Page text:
As the number of schools, districts and states committed to student-centered, personalized learning practices grows, so does the evidence base. On this page, you’ll find an evolving library of data points that describe the impacts of student-centered and competency-based approaches on student learning and other key outcomes.
The findings are searchable and are sourced from research studies, external evaluations and evidence collected directly by schools, districts and states using student-centered and personalized learning approaches.
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During interviews at a new personalized learning charter school, both teachers and students noted that student choice led to increased engagement and ownership over learning.
In a national survey of teachers during the COVID pandemic, only 35% of teachers felt their curriculum was culturally relevant for the population they teach. Only 41% felt it was accessible, appropriate and engaging for all students.
A survey of 300 superintendents revealed the number of districts offering one-to-one initiatives in the elementary grades tripled, from 24% pre-pandemic to 71% in summer 2021. Initiatives in grades 6 to 12 rose to 83%.
Interviews with students K-12 about virtual and hybrid school experiences during the COVID-19 pandemic revealed an increase in self-directed learning. A stronger sense of autonomy and responsibility was a common theme in the interview analysis.
Middle-grades English language arts students in a Texas classroom showed an average of 16% growth, from pre- to post-test, after a self-paced, mastery-based unit. Students with IEPs saw more gains, with an average of 59% pre and 94% post-test.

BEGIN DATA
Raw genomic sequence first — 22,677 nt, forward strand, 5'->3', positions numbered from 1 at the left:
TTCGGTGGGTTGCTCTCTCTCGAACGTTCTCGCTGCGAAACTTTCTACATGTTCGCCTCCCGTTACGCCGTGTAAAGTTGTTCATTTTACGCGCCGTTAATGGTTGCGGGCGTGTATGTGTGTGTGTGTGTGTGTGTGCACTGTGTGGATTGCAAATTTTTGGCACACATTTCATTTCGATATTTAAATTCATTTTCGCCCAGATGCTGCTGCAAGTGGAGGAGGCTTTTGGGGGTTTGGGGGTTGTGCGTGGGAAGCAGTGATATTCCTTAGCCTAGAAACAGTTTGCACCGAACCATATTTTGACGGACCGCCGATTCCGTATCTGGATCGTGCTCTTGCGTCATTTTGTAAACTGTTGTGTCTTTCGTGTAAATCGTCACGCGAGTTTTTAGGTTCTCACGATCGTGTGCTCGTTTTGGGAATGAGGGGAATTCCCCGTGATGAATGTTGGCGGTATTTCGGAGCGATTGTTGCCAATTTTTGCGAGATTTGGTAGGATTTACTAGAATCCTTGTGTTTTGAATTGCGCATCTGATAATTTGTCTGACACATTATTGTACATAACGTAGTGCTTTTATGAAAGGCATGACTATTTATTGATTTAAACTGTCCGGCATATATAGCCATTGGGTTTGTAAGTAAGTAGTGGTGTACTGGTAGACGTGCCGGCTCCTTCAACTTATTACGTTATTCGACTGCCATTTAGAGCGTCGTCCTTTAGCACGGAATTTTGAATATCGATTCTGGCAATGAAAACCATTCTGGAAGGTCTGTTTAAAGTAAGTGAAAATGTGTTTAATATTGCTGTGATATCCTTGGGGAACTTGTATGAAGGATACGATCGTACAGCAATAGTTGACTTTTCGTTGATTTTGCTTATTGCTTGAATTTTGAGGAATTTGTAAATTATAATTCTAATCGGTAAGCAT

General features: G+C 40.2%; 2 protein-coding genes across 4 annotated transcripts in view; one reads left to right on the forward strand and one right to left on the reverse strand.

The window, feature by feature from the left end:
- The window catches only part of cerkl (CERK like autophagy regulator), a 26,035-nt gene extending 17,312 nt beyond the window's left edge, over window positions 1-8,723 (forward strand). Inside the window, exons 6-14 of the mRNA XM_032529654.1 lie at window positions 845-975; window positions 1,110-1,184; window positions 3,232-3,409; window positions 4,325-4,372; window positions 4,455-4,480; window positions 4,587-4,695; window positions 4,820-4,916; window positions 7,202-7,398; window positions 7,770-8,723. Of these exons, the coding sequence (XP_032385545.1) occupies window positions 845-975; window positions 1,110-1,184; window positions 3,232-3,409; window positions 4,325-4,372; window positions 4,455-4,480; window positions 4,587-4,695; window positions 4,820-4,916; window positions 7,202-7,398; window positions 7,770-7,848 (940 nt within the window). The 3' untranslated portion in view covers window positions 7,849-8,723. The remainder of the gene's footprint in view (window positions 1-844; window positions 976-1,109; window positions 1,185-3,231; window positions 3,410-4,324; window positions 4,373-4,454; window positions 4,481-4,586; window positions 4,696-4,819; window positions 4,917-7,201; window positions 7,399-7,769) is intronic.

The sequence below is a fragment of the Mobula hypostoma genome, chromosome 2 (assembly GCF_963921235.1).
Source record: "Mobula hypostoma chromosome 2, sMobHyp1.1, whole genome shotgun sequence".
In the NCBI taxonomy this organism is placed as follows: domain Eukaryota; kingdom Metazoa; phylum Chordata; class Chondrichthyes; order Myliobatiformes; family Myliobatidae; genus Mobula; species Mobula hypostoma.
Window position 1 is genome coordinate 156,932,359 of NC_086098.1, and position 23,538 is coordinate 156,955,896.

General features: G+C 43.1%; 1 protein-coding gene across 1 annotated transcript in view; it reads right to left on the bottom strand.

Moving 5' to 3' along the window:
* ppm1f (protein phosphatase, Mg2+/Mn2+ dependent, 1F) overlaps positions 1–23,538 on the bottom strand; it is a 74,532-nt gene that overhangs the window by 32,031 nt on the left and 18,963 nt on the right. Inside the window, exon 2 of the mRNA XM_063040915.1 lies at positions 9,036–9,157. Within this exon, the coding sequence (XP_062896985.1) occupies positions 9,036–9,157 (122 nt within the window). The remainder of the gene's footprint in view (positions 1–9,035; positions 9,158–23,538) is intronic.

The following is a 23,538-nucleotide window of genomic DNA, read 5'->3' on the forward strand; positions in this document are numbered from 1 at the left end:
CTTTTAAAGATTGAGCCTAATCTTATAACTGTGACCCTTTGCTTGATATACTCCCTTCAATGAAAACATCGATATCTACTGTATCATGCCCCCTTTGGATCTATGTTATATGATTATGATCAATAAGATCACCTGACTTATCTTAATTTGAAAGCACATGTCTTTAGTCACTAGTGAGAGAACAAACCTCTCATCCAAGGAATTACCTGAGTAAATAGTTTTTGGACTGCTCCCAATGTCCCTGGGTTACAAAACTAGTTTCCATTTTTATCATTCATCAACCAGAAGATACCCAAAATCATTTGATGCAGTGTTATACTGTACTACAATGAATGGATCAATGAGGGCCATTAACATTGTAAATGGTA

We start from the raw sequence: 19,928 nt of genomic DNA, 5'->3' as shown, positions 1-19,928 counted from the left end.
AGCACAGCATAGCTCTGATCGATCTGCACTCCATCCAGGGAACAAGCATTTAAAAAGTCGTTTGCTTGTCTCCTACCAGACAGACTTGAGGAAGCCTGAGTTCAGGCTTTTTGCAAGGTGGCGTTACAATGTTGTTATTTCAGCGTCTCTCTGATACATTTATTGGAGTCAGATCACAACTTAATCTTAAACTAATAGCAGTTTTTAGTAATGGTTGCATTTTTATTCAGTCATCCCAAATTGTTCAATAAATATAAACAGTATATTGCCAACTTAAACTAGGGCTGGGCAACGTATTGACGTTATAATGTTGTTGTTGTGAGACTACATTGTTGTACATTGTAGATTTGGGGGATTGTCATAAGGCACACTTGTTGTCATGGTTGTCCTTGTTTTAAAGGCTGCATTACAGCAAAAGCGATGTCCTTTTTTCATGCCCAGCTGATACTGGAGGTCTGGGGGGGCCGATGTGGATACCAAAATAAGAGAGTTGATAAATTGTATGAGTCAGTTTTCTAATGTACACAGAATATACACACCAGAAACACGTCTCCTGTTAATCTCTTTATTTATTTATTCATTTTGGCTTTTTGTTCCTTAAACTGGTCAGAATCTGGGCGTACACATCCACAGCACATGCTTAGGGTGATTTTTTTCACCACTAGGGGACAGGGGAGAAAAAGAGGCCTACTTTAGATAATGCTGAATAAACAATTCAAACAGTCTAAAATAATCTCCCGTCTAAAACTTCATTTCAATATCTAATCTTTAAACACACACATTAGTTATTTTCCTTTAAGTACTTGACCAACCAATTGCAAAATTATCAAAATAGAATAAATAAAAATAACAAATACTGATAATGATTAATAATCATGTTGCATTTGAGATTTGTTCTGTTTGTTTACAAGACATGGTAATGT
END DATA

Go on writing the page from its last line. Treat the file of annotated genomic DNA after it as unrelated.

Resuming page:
A district study showed a significant number of students in each grade met local learning goals one or two of four content areas after their teachers participated in project-based learning training, compared to peers whose teachers did not.
After implementing personalized learning days and increasing student ownership, a fifth grade class in Tennessee saw reading gains along with personal growth. Students reading below grade level fell from 84% to 25% over the course of the year.
A study of Chicago students showed the most vulnerable students benefit the most from attending schools that focus both on academics and social-emotional learning. SEL increases graduation rates for high and low-income students, with low-income students seeing the biggest impact.
In a national survey of school counselors and district staff, 72.5 percent of district leaders indicated that building students’ social-emotional skills is as important as academic knowledge. Counselors have a critical role in delivering social-emotional learning.